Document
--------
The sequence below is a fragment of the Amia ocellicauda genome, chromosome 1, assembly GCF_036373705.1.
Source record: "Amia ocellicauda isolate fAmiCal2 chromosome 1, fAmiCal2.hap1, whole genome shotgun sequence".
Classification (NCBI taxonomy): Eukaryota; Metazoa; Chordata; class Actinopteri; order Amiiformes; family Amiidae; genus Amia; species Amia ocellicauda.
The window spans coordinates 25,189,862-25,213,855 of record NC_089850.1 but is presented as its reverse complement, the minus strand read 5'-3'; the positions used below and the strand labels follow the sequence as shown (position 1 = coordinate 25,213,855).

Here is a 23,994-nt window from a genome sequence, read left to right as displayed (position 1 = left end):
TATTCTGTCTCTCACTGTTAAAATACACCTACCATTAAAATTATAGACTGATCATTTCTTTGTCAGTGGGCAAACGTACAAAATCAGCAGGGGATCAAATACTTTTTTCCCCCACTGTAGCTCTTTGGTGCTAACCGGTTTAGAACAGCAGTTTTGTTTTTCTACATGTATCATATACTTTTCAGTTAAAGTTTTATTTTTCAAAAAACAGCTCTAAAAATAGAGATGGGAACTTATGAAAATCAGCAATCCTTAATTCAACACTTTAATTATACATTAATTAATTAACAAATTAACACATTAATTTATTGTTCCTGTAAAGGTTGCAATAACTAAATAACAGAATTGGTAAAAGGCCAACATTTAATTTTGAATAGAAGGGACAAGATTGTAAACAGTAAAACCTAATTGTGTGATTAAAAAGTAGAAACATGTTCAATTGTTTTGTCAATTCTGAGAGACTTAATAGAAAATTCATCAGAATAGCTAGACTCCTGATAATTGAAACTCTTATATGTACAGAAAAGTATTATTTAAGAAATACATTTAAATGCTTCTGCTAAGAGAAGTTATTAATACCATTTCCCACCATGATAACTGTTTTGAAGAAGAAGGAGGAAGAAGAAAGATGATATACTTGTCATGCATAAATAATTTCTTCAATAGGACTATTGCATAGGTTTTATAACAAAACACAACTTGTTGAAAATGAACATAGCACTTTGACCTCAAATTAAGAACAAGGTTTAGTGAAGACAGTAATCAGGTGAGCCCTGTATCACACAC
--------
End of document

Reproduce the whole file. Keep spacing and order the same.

The sequence below is a fragment of the Amia ocellicauda genome, chromosome 1, assembly GCF_036373705.1.
Source record: "Amia ocellicauda isolate fAmiCal2 chromosome 1, fAmiCal2.hap1, whole genome shotgun sequence".
Classification (NCBI taxonomy): Eukaryota; Metazoa; Chordata; class Actinopteri; order Amiiformes; family Amiidae; genus Amia; species Amia ocellicauda.
The window spans coordinates 25,189,862-25,213,855 of record NC_089850.1 but is presented as its reverse complement, the minus strand read 5'-3'; the positions used below and the strand labels follow the sequence as shown (position 1 = coordinate 25,213,855).

Here is a 23,994-nt window from a genome sequence, read left to right as displayed (position 1 = left end):
TATTCTGTCTCTCACTGTTAAAATACACCTACCATTAAAATTATAGACTGATCATTTCTTTGTCAGTGGGCAAACGTACAAAATCAGCAGGGGATCAAATACTTTTTTCCCCCACTGTAGCTCTTTGGTGCTAACCGGTTTAGAACAGCAGTTTTGTTTTTCTACATGTATCATATACTTTTCAGTTAAAGTTTTATTTTTCAAAAAACAGCTCTAAAAATAGAGATGGGAACTTATGAAAATCAGCAATCCTTAATTCAACACTTTAATTATACATTAATTAATTAACAAATTAACACATTAATTTATTGTTCCTGTAAAGGTTGCAATAACTAAATAACAGAATTGGTAAAAGGCCAACATTTAATTTTGAATAGAAGGGACAAGATTGTAAACAGTAAAACCTAATTGTGTGATTAAAAAGTAGAAACATGTTCAATTGTTTTGTCAATTCTGAGAGACTTAATAGAAAATTCATCAGAATAGCTAGACTCCTGATAATTGAAACTCTTATATGTACAGAAAAGTATTATTTAAGAAATACATTTAAATGCTTCTGCTAAGAGAAGTTATTAATACCATTTCCCACCATGATAACTGTTTTGAAGAAGAAGGAGGAAGAAGAAAGATGATATACTTGTCATGCATAAATAATTTCTTCAATAGGACTATTGCATAGGTTTTATAACAAAACACAACTTGTTGAAAATGAACATAGCACTTTGACCTCAAATTAAGAACAAGGTTTAGTGAAGACAGTAATCAGGTGAGCCCTGTATCACACAC